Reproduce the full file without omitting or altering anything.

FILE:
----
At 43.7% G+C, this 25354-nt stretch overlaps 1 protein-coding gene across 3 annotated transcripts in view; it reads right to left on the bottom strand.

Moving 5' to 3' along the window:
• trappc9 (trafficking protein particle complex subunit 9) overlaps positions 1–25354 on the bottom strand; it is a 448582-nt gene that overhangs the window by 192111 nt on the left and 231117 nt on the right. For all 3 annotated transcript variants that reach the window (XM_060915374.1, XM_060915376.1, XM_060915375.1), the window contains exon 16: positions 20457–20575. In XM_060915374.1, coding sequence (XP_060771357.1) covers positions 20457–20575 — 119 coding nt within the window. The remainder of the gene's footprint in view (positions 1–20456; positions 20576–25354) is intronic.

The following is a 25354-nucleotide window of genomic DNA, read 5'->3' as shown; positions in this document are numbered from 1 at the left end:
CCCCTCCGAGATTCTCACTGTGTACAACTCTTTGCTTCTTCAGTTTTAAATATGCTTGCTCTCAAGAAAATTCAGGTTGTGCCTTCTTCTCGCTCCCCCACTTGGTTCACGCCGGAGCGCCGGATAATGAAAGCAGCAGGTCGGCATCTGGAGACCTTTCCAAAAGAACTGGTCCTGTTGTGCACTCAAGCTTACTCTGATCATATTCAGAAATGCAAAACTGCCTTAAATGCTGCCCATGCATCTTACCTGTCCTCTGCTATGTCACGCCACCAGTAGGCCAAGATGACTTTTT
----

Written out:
At 43.7% G+C, this 25354-nt stretch overlaps 1 protein-coding gene across 3 annotated transcripts in view; it reads right to left on the bottom strand.

Moving 5' to 3' along the window:
• trappc9 (trafficking protein particle complex subunit 9) overlaps positions 1–25354 on the bottom strand; it is a 448582-nt gene that overhangs the window by 192111 nt on the left and 231117 nt on the right. For all 3 annotated transcript variants that reach the window (XM_060915374.1, XM_060915376.1, XM_060915375.1), the window contains exon 16: positions 20457–20575. In XM_060915374.1, coding sequence (XP_060771357.1) covers positions 20457–20575 — 119 coding nt within the window. The remainder of the gene's footprint in view (positions 1–20456; positions 20576–25354) is intronic.

The following is a 25354-nucleotide window of genomic DNA, read 5'->3' as shown; positions in this document are numbered from 1 at the left end:
CCCCTCCGAGATTCTCACTGTGTACAACTCTTTGCTTCTTCAGTTTTAAATATGCTTGCTCTCAAGAAAATTCAGGTTGTGCCTTCTTCTCGCTCCCCCACTTGGTTCACGCCGGAGCGCCGGATAATGAAAGCAGCAGGTCGGCATCTGGAGACCTTTCCAAAAGAACTGGTCCTGTTGTGCACTCAAGCTTACTCTGATCATATTCAGAAATGCAAAACTGCCTTAAATGCTGCCCATGCATCTTACCTGTCCTCTGCTATGTCACGCCACCAGTAGGCCAAGATGACTTTTT